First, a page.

Mailinglist Archive: opensuse (3337 mails)

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Re: [opensuse] 10.1 Beta 9 uses too high refresh for 1280x1024 LCD
  • From: Mark Gray <markgray-aka-nan@xxxxxxxxxxxx>
  • Date: 04 Apr 2006 12:48:06 -0400
  • Message-id: <6sek0dnv7d.fsf@xxxxxxxxxxxx>
Steffen Winterfeldt writes:

> On Tue, 4 Apr 2006, Mark Gray wrote:

>> Steffen Winterfeldt writes:

>>> On Mon, 3 Apr 2006, Mark Gray wrote:
[snip]
>> How does the installer know it is a monitor capable of 1280x1024 in
>> the first place? DDC? If so, this monitor can also communicate its
>> "best" refresh for that resolution. I think the problem could have
>> something to do with confusion over whether it is a CRT or LCD monitor
>> because it is difficult to get sax2 to generate a good modeline for
>> it, and it looks like that is because it is confusing it with a CRT
>> monitor with a similar model number. (But this is just a guess by
>> someone too busy to look closer at the problem.)

> No, the problem is the other way around. :-)

> Your monitor is properly detected. Just your BIOS does not care. And, as I
> wrote, you have _no influence whatsoever_ on the timing the BIOS is going
> to use.

Okay, I see now. The problem is that the VESA standard has stood
still since the death of DOS. Now more sophisticated hardware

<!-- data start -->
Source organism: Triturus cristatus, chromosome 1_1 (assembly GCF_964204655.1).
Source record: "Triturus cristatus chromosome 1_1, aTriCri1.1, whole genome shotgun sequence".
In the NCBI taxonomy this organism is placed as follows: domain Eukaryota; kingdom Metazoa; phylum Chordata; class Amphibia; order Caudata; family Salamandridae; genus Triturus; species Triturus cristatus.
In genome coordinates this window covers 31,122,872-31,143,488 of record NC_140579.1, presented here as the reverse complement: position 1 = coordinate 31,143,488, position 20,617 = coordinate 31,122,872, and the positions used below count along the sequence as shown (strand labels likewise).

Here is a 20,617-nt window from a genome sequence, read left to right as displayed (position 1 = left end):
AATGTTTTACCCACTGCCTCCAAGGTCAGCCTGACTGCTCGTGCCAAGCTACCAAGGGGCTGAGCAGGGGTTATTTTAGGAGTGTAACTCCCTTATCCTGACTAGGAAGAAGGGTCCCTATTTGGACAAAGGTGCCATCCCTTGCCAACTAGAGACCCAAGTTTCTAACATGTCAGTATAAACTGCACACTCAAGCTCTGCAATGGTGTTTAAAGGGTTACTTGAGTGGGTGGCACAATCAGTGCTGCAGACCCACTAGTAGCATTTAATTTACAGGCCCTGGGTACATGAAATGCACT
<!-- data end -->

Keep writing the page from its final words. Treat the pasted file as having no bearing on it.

detection and configuration is necessary, bypassing the BIOS entirely.
(Apart from some minimal low resolution support for BIOS
configuration, booting, and screens displayed prior to the OS'es
hardware detection, and loading of drivers.) The BIOS on this machine
uses 640x480 for the boot screen by the way, and Win-XP uses a low
resolution Splash screen before it boots (rebooting into Win-XP to
make a note of what resolution it uses would be tricky since the time
window to gather the information is rather short (it is an AMD64-x2
4200+ with 3GB of ram, and boots rather quickly.)

The bottom line as I see it is that unless the install is willing to
default to 1024x768 or below, the days of relying on the BIOS to
properly configure your video card for the monitor are numbered.
Further updates to the VESA standard to take into account new video
cards and monitors are not very likely.

[snip]


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